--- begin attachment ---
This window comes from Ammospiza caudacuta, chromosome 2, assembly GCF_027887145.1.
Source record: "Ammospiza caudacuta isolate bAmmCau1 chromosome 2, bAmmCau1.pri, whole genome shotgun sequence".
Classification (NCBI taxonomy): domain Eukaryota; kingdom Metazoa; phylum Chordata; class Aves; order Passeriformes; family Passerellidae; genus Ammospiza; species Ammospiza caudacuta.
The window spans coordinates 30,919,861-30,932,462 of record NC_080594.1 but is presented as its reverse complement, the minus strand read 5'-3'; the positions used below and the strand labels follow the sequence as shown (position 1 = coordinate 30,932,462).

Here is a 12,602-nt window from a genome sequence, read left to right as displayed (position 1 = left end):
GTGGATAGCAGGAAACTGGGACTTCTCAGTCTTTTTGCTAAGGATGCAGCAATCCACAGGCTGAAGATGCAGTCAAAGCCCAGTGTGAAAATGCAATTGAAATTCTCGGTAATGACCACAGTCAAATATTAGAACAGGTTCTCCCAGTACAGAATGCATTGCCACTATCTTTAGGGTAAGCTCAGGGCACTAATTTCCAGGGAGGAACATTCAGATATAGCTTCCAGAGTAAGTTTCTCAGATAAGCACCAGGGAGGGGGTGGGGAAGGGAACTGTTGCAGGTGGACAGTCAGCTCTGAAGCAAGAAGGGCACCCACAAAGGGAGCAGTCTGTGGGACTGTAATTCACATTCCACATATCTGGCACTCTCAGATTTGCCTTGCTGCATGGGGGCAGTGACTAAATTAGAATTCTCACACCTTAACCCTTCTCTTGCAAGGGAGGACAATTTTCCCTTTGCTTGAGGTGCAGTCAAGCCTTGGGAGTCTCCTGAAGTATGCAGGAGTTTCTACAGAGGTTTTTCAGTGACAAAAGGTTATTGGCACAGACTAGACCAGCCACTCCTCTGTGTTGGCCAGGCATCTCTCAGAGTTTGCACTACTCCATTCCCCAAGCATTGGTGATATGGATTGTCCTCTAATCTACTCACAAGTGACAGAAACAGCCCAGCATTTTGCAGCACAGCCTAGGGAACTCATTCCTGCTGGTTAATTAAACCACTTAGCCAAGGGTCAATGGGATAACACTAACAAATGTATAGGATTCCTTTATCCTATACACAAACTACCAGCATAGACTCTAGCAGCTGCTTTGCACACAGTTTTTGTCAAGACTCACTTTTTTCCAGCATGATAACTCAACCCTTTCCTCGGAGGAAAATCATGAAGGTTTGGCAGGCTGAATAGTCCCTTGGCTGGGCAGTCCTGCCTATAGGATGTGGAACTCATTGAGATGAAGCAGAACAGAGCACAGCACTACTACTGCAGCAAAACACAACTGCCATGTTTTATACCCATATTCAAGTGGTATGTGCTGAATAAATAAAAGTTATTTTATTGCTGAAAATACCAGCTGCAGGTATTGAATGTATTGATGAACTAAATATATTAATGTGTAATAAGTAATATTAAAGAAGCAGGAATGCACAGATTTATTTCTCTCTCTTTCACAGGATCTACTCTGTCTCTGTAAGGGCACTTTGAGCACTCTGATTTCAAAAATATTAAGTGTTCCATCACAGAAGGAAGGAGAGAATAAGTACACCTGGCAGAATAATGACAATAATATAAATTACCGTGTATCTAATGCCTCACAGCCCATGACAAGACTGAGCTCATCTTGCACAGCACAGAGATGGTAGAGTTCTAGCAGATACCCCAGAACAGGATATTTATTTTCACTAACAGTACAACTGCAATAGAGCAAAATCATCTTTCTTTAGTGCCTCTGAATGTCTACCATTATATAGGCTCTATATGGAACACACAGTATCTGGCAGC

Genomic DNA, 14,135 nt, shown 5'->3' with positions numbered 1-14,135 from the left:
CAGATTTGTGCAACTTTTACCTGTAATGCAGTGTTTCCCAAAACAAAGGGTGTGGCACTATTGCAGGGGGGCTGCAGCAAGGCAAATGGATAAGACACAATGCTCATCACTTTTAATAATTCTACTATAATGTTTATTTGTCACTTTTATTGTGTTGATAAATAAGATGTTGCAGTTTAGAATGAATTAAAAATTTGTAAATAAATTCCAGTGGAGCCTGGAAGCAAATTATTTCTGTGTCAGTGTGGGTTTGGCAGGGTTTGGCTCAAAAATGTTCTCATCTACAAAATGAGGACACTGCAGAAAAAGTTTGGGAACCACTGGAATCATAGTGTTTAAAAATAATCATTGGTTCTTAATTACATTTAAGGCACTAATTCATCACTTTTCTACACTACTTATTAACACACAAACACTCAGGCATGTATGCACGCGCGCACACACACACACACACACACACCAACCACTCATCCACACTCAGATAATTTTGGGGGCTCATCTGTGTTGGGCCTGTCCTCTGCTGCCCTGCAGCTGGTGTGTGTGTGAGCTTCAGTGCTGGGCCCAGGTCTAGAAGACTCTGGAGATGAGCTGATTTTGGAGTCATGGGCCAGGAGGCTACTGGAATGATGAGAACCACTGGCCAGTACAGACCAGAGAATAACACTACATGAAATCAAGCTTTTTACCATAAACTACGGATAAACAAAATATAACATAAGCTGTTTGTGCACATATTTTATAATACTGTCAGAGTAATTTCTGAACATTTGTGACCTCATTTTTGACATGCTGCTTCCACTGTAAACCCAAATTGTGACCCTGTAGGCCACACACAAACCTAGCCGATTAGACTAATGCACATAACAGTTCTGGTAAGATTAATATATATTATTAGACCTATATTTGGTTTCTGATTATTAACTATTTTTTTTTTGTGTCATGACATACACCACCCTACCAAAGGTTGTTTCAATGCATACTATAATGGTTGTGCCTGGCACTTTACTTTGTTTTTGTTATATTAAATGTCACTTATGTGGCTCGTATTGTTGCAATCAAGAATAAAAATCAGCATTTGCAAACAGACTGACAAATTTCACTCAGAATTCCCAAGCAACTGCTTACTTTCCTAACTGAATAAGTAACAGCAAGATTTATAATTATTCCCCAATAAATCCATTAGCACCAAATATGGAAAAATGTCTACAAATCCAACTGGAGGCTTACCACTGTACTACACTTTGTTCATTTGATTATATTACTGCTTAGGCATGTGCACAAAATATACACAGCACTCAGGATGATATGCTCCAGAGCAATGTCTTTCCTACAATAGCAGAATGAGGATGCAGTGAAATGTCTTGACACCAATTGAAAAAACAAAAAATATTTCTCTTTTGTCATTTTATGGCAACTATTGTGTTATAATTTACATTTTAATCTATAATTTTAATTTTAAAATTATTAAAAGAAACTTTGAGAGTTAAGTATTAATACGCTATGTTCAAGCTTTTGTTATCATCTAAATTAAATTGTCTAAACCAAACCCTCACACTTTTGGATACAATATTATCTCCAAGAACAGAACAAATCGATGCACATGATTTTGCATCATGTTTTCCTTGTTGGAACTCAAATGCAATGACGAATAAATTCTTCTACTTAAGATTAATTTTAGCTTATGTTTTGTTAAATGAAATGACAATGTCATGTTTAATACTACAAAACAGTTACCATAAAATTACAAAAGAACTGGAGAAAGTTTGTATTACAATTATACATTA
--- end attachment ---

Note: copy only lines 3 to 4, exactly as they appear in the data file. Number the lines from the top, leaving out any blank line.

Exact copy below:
Classification (NCBI taxonomy): domain Eukaryota; kingdom Metazoa; phylum Chordata; class Aves; order Passeriformes; family Passerellidae; genus Ammospiza; species Ammospiza caudacuta.
The window spans coordinates 30,919,861-30,932,462 of record NC_080594.1 but is presented as its reverse complement, the minus strand read 5'-3'; the positions used below and the strand labels follow the sequence as shown (position 1 = coordinate 30,932,462).